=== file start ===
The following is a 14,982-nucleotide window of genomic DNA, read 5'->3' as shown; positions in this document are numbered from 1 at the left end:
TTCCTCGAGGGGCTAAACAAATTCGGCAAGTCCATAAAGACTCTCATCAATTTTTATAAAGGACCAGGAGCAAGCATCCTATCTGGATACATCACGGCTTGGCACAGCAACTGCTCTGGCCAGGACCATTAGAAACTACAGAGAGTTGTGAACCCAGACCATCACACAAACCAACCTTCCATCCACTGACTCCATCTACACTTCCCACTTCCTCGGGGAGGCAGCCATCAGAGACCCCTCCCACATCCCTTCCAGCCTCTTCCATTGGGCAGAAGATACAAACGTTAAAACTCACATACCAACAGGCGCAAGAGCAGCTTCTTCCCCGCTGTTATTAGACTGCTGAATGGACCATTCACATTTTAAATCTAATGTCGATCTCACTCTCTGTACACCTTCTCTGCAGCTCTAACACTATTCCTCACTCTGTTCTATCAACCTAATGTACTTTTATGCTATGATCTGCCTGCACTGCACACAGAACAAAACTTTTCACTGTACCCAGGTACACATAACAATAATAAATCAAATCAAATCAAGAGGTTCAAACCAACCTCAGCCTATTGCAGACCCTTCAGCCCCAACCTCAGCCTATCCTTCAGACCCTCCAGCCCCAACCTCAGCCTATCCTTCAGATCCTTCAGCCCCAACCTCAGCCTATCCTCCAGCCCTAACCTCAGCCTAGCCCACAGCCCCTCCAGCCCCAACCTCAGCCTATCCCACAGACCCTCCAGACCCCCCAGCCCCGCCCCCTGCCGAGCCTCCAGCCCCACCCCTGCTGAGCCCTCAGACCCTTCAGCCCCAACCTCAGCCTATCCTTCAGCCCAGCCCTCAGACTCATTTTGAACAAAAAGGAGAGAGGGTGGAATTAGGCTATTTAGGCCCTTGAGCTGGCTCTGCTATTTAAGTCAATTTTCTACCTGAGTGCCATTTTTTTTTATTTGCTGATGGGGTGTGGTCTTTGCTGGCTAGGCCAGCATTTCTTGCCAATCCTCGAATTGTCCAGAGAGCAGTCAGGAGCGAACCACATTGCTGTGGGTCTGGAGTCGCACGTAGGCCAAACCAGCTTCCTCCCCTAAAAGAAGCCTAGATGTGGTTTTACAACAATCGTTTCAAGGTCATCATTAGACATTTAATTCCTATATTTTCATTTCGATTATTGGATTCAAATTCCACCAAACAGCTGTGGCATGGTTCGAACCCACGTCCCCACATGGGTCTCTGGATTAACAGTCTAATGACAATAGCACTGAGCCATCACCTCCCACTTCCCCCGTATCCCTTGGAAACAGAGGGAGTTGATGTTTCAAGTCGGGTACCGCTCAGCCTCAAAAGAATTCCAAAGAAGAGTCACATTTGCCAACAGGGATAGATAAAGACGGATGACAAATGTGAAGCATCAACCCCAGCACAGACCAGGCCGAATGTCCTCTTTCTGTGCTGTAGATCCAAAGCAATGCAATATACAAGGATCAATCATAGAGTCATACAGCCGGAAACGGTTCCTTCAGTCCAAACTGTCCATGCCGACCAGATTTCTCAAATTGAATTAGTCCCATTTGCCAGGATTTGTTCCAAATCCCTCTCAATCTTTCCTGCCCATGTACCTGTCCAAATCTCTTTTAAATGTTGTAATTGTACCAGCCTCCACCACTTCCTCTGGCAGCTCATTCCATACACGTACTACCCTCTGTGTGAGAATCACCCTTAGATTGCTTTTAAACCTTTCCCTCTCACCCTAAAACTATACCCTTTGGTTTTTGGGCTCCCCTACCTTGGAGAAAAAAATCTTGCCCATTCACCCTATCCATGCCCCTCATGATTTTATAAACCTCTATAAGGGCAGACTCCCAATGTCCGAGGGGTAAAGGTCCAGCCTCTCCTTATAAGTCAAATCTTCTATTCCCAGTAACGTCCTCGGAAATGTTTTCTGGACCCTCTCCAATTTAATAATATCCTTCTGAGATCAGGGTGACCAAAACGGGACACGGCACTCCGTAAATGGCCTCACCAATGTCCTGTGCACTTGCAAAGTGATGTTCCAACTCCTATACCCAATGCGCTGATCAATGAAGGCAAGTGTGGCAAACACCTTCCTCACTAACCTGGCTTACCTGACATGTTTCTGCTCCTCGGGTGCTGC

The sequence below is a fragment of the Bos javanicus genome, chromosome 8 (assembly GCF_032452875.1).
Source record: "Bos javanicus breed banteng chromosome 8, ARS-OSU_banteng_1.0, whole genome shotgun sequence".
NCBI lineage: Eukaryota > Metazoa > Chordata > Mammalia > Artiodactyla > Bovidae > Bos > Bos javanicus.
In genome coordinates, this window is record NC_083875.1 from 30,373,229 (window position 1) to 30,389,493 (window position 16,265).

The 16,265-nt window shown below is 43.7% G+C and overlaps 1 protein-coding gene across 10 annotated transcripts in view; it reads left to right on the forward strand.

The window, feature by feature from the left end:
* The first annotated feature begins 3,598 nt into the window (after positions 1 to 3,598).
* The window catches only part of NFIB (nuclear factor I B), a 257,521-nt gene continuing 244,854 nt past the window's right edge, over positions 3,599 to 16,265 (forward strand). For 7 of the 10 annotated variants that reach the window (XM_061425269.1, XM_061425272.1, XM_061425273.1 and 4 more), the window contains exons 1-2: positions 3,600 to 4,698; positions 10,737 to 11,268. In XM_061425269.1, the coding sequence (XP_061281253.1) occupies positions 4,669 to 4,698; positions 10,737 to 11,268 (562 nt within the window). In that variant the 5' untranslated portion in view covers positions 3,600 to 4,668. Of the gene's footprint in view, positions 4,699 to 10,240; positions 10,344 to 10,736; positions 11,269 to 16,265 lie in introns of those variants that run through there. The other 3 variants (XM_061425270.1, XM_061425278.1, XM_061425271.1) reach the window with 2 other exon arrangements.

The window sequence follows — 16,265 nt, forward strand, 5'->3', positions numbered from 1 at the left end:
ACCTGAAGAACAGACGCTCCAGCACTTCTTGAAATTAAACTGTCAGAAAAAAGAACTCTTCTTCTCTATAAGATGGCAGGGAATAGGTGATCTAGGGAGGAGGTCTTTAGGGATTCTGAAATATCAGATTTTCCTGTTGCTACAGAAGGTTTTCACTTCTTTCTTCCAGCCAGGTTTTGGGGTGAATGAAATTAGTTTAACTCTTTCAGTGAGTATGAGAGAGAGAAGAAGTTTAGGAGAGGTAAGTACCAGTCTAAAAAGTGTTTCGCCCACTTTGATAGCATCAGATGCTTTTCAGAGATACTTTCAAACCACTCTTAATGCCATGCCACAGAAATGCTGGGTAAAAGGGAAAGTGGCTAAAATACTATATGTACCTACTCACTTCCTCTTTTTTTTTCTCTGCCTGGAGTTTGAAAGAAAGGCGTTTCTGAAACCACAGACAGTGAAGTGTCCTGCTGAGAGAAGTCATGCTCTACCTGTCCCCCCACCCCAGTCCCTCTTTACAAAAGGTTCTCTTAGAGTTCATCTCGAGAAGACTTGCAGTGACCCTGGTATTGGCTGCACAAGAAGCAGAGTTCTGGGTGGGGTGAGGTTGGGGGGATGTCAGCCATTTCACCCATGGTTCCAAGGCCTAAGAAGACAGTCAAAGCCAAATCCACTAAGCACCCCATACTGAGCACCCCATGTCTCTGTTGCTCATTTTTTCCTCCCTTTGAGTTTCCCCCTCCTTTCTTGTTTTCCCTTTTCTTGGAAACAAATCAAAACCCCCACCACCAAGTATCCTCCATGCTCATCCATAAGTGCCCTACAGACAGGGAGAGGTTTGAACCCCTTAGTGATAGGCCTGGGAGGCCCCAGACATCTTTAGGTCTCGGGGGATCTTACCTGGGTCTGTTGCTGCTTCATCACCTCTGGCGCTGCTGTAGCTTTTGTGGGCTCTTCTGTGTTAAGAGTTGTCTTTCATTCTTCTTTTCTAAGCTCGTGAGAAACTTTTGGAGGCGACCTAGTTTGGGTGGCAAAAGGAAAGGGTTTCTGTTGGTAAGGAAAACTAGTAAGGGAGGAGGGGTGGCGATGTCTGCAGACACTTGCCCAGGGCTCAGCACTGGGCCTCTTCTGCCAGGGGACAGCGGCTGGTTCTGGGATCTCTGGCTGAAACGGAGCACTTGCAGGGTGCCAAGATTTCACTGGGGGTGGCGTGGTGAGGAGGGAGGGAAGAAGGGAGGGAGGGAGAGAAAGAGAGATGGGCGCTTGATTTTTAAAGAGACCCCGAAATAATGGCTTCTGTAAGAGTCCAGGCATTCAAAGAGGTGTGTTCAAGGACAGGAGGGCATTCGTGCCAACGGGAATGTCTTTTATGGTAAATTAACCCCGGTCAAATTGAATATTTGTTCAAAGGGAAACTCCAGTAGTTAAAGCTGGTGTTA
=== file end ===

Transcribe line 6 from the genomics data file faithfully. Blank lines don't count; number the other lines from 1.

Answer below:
In genome coordinates, this window is record NC_083875.1 from 30,373,229 (window position 1) to 30,389,493 (window position 16,265).